Directed By: Stan Dragoti
Written By: Robert Klane
Produced By: Victor Drai
Cast: Tom Hanks, Lori Singer, Charles Durning, Carrie Fisher, Jim Belushi, Dabney Coleman
MPAA Rating: PG
Runtime: 92 minutes
Review Date: August 27, 2010
Before “Oscar-winner” was a modifier synonymous with his name, Tom Hanks was just a really funny comedic actor. The ’80s were a golden age for him, where he crafted a screen image that balanced down-to-earthiness with being a slightly off-kilter goofball, an awkward adult that can’t help but stand out in a crowd.
Of the many comedies from that era that hold up - and most of them do -The Man with One Red Shoe is one of his best. It’s a great story, told well with humor that still gets laughs. The fact that it still works has a lot to do with the cast backing Hanks up: Charles Durning and Dabney Coleman as dueling spymasters, Carrie Fisher as a clingy quasi-love interest, and Jim Belushi as Hanks’s dim-witted friend (and Fisher’s husband).
But Hanks brings that odd duck quality that he was so good at evoking. In fact, that’s what makes his character, Richard Drew, central to the plot. While exiting an airport, he’s picked out by a CIA agent whose mission is to find a random stooge and pretend he’s the next James Bond. Richard draws attention because he’s so impressively normal - except for his single red sneaker, which is the result of a practical joke played by his friend Morris (Belushi). It’s just enough for him to pop out of the mob of travelers with a slight twinge of “otherness.”
The agent’s secret mission is part of a much larger scheme between two CIA officials, both vying to be the agency’s head. Cooper (Dabney Coleman) is a cutthroat upstart who is trying to embarrass Ross (Charles Durning), the current director, and get him tossed out. But Ross is one step ahead: He’s planned on luring Cooper into tailing and even killing a random person by making it look like the target is an important spy.
Richard, needless to say, is no spy. He’s clueless, a violinist dedicated to music, not politics or power. Hanks plays him as an eccentric who’s in love with his art (as well as with women, though he’s far from being a player). He’s also lost in a personal Wonderland. After becoming the spy ring’s focus, his life is warped by strange happenings he can’t understand. The plumbing is off in his apartment, with the sink controlling the shower; his toothpaste is full of shampoo. And a strange but beautiful woman named Maddy (Lori Singer) keeps showing up, in the airport, at a softball game, even in his living room.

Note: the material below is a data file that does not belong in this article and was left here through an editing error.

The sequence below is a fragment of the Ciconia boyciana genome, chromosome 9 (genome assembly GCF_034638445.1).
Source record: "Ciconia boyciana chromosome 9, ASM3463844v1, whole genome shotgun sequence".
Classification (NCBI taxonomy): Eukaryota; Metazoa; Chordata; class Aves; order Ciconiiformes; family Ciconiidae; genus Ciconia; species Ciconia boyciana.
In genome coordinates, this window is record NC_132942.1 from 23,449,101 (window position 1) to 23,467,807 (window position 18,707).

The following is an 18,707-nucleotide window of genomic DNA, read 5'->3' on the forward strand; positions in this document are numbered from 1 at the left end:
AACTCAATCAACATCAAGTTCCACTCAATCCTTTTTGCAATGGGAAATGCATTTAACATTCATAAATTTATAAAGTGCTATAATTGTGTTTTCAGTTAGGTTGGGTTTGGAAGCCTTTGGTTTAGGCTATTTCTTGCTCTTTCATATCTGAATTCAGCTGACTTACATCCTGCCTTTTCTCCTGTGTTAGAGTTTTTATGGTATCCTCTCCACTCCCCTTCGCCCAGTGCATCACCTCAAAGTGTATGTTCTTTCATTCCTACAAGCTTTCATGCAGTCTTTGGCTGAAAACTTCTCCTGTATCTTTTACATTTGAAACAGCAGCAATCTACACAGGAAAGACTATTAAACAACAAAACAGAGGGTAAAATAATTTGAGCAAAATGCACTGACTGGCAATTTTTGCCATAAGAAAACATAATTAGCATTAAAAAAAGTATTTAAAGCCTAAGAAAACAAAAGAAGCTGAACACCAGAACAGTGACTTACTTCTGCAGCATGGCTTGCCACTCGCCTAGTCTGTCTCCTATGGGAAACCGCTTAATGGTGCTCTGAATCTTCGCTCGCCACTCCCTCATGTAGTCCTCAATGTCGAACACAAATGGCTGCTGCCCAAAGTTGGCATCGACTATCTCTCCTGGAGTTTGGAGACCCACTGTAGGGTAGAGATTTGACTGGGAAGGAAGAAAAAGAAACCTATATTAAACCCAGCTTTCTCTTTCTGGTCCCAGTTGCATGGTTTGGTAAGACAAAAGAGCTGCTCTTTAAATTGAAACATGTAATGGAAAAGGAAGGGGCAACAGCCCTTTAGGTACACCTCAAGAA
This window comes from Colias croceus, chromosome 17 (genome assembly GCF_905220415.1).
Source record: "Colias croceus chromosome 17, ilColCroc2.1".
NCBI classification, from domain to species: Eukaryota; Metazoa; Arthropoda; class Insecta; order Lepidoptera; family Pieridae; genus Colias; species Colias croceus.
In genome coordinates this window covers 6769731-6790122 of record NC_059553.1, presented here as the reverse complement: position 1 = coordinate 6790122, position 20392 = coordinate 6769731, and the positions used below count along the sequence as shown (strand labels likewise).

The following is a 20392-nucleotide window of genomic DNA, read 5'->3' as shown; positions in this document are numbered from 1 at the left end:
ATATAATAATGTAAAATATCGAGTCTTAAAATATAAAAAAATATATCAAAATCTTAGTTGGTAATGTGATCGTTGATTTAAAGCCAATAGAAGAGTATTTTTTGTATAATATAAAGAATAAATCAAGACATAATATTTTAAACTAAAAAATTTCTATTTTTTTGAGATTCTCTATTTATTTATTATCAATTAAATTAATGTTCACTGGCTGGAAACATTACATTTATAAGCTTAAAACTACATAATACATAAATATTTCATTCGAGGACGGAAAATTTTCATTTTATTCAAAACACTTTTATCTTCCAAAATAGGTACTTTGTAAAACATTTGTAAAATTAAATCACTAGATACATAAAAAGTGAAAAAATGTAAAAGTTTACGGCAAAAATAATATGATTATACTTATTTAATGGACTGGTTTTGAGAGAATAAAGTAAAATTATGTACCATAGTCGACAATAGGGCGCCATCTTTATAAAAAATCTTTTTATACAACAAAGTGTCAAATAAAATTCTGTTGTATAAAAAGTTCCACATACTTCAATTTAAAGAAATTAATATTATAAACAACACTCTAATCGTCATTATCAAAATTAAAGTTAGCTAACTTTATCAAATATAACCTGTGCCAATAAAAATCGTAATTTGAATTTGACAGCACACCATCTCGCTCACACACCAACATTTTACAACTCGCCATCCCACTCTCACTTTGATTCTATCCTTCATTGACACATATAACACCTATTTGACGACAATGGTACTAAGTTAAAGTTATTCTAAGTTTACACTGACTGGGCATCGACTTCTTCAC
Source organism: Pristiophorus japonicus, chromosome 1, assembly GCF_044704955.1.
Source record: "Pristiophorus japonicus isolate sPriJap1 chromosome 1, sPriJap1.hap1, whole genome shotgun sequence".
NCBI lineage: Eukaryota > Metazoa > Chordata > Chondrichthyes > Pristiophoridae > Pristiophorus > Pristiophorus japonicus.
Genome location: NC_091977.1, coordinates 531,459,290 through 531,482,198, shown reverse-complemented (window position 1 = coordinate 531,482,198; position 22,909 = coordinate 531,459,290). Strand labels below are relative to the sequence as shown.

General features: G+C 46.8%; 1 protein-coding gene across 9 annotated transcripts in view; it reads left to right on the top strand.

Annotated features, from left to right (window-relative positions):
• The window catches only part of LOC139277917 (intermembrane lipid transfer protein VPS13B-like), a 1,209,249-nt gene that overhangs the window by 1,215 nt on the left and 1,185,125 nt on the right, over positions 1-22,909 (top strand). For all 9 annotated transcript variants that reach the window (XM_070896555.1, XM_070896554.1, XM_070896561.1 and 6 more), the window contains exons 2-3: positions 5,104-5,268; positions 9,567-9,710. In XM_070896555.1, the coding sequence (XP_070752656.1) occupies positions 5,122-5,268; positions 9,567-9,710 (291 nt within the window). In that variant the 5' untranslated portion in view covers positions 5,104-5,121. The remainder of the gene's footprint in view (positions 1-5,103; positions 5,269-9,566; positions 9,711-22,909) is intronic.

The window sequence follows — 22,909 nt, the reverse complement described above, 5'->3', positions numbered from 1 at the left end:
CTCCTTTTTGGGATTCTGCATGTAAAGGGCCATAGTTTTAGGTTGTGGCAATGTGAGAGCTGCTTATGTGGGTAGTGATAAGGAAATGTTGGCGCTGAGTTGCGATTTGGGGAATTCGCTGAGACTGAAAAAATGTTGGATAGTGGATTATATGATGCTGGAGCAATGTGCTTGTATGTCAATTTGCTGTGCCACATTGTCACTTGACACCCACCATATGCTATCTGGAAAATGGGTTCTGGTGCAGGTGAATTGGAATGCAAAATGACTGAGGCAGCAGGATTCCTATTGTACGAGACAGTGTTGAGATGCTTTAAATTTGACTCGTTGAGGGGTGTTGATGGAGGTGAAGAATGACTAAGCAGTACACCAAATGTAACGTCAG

Hanks’s reactions are priceless. He nails a look of disturbed incredulity that gets a lot of use, considering just how bizarre the turns of his life become. Whether he’s fainting from a tranquilizer dart or ruining a classical concert when he notices Maddy in the audience, he’s immense fun to watch. Belushi gets a star turn as well, especially when dead bodies start piling up in Richard’s apartment, only to vanish whenever he brings someone else in to see them.
There’s an anti-authoritarian streak in The Man with One Red Shoe that makes it a kind of cousin to Big. While it’s much more rooted in reality than the empowerment fantasy of Big, it’s also about the serious, grown-up world blindly chasing ambition instead of living from the heart. Red Shoe doesn’t explore that theme quite as deeply, but it’s there, especially in a brilliant scene in which Maddy reluctantly seduces Richard while a host of spies watch from behind two-way mirrors.
When Maddy gets Richard to confess to something he’s hiding, he reveals the moving piece of music he’s been composing, which wins her over. He comes off as a little thick to the spies, but he’s really just too blinded by his passion to get wrapped up in their soulless scheming.
Andrew Good is a film critic and writer living in San Diego.